Tips for Ah-Counter
Remember, every role is a public speaking practice! So try to handle the role as if you were giving a public speech – address the whole room with eye contact, speak loudly, clearly, slowly and formally.
1. Before the meeting, write names of all participants (except table topics speakers, who you can only add during the meeting as their names are called) on a sheet of paper, to save you time while counting. Remember, you should do this for EVERY speaker, not just the prepared speeches – include the Toastmaster of the Day – EVERYONE who says ANYthing.
2. When introduced at the start, stand at your desk and explain the role of the Ah-Counter. Say something like (in your own words): “Thank you, Mr./Madam Toastmaster of the Day. We often find ourselves using ‘bridge’ words or fillers like “Ah” or “You know”, or meaningless sounds like “Er” when we are searching for the right words to say. Such ‘bridge’ words detract from our speech and give the impression that we are not well prepared. Instead, try just pausing a moment while you straighten out your thoughts. My role today is to help you become aware of this habit, by counting and reporting on how often you use bridge words. Toastmaster of the Day.”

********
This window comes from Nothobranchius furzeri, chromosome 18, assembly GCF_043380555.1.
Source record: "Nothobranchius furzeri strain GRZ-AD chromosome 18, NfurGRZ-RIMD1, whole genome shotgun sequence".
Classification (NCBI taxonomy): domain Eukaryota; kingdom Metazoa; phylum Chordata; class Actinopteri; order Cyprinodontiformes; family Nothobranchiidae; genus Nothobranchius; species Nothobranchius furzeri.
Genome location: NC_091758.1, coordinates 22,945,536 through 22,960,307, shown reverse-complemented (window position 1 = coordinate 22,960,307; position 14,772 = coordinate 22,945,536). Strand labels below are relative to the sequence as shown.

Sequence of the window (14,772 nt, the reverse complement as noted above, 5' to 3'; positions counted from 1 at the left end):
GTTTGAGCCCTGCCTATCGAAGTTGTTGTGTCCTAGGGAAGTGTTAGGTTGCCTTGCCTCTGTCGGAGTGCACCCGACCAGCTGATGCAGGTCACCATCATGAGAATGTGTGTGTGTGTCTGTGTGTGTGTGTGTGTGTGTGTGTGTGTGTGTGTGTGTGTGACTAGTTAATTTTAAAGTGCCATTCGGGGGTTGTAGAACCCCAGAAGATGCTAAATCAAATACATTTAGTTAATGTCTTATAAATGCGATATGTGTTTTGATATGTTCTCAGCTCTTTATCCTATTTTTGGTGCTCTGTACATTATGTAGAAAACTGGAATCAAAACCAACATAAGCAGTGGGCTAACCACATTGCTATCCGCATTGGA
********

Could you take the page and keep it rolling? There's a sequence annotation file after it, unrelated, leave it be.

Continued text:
3. While counting, remember to include not just words as such, but also expressions that the speaker appears to be using too often as a habit. For example, one member starts off every new topic in the speech with
the words “Moving right along …..”
4. Finally, when called upon to make your report, do it from your desk, panning the audience, (not the front of the room), saying something like: “Thank you, General Evaluator (because it is the General Evaluator who has called upon you to make your report). I am happy to say we did very well today with our ’bridge’ words (or something like that). This is my report.” (Then read out your report, going person by person in any order you wish, and stating how many times they used each bridge word. Say WHAT they did wrong, don’t just say “Alice said it 5 times”, but say “Alice had 3 ah’s and 2 um’s, and it distracted us from listening”.
5. End by saying: “And that concludes my report as Ah-Counter, General Evaluator”. Wait until the GE relieves you at the lectern, and don’t thank us.